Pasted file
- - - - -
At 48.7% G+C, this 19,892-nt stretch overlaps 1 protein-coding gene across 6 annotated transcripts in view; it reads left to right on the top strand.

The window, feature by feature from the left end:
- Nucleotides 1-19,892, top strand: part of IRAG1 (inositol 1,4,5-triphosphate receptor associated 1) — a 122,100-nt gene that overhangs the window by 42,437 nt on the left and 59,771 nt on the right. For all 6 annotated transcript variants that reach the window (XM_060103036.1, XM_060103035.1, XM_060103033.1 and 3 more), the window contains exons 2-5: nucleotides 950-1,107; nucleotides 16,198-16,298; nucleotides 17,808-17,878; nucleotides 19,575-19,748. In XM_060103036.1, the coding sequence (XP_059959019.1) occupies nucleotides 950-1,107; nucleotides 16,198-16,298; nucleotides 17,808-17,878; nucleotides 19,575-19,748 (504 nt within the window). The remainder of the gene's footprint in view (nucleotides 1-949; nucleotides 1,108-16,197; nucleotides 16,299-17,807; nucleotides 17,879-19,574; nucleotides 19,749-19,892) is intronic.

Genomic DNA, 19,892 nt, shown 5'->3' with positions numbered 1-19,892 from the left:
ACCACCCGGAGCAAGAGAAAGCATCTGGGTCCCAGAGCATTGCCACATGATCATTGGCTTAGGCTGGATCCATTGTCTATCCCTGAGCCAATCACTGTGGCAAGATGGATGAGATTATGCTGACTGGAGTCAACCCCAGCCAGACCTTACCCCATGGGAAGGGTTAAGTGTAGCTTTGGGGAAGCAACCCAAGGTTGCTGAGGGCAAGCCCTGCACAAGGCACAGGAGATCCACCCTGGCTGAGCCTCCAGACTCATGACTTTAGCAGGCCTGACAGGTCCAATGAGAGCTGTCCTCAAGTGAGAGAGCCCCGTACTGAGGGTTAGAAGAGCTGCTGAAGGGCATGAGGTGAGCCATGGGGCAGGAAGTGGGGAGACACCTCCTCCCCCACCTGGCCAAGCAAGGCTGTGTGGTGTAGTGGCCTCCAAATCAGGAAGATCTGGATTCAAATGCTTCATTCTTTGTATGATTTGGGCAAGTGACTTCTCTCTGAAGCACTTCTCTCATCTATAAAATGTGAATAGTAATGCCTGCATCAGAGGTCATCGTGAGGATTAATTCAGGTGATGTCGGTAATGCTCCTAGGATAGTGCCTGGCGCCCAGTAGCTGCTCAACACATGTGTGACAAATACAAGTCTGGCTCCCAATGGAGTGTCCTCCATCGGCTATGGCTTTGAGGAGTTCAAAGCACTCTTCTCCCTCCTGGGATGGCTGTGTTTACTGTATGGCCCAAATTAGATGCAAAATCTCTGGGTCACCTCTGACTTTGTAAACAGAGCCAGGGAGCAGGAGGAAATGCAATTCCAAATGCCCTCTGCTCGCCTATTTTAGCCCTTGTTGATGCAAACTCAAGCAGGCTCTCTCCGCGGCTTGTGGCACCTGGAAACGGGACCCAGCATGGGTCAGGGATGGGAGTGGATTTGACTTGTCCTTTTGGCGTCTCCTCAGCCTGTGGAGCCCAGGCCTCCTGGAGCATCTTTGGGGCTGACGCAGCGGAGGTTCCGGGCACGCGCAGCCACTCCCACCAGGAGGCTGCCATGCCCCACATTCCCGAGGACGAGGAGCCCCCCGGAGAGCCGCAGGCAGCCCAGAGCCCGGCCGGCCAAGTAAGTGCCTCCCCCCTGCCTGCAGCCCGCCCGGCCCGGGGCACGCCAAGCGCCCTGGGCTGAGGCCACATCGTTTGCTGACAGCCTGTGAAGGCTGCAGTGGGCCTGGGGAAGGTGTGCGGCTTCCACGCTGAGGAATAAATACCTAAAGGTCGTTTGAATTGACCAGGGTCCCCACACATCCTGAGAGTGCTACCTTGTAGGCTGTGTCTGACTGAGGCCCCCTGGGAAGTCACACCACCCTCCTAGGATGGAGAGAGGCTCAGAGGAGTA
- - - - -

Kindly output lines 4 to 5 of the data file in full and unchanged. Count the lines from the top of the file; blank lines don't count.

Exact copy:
Genomic DNA, 19,892 nt, shown 5'->3' with positions numbered 1-19,892 from the left:
ACCACCCGGAGCAAGAGAAAGCATCTGGGTCCCAGAGCATTGCCACATGATCATTGGCTTAGGCTGGATCCATTGTCTATCCCTGAGCCAATCACTGTGGCAAGATGGATGAGATTATGCTGACTGGAGTCAACCCCAGCCAGACCTTACCCCATGGGAAGGGTTAAGTGTAGCTTTGGGGAAGCAACCCAAGGTTGCTGAGGGCAAGCCCTGCACAAGGCACAGGAGATCCACCCTGGCTGAGCCTCCAGACTCATGACTTTAGCAGGCCTGACAGGTCCAATGAGAGCTGTCCTCAAGTGAGAGAGCCCCGTACTGAGGGTTAGAAGAGCTGCTGAAGGGCATGAGGTGAGCCATGGGGCAGGAAGTGGGGAGACACCTCCTCCCCCACCTGGCCAAGCAAGGCTGTGTGGTGTAGTGGCCTCCAAATCAGGAAGATCTGGATTCAAATGCTTCATTCTTTGTATGATTTGGGCAAGTGACTTCTCTCTGAAGCACTTCTCTCATCTATAAAATGTGAATAGTAATGCCTGCATCAGAGGTCATCGTGAGGATTAATTCAGGTGATGTCGGTAATGCTCCTAGGATAGTGCCTGGCGCCCAGTAGCTGCTCAACACATGTGTGACAAATACAAGTCTGGCTCCCAATGGAGTGTCCTCCATCGGCTATGGCTTTGAGGAGTTCAAAGCACTCTTCTCCCTCCTGGGATGGCTGTGTTTACTGTATGGCCCAAATTAGATGCAAAATCTCTGGGTCACCTCTGACTTTGTAAACAGAGCCAGGGAGCAGGAGGAAATGCAATTCCAAATGCCCTCTGCTCGCCTATTTTAGCCCTTGTTGATGCAAACTCAAGCAGGCTCTCTCCGCGGCTTGTGGCACCTGGAAACGGGACCCAGCATGGGTCAGGGATGGGAGTGGATTTGACTTGTCCTTTTGGCGTCTCCTCAGCCTGTGGAGCCCAGGCCTCCTGGAGCATCTTTGGGGCTGACGCAGCGGAGGTTCCGGGCACGCGCAGCCACTCCCACCAGGAGGCTGCCATGCCCCACATTCCCGAGGACGAGGAGCCCCCCGGAGAGCCGCAGGCAGCCCAGAGCCCGGCCGGCCAAGTAAGTGCCTCCCCCCTGCCTGCAGCCCGCCCGGCCCGGGGCACGCCAAGCGCCCTGGGCTGAGGCCACATCGTTTGCTGACAGCCTGTGAAGGCTGCAGTGGGCCTGGGGAAGGTGTGCGGCTTCCACGCTGAGGAATAAATACCTAAAGGTCGTTTGAATTGACCAGGGTCCCCACACATCCTGAGAGTGCTACCTTGTAGGCTGTGTCTGACTGAGGCCCCCTGGGAAGTCACACCACCCTCCTAGGATGGAGAGAGGCTCAGAGGAGTA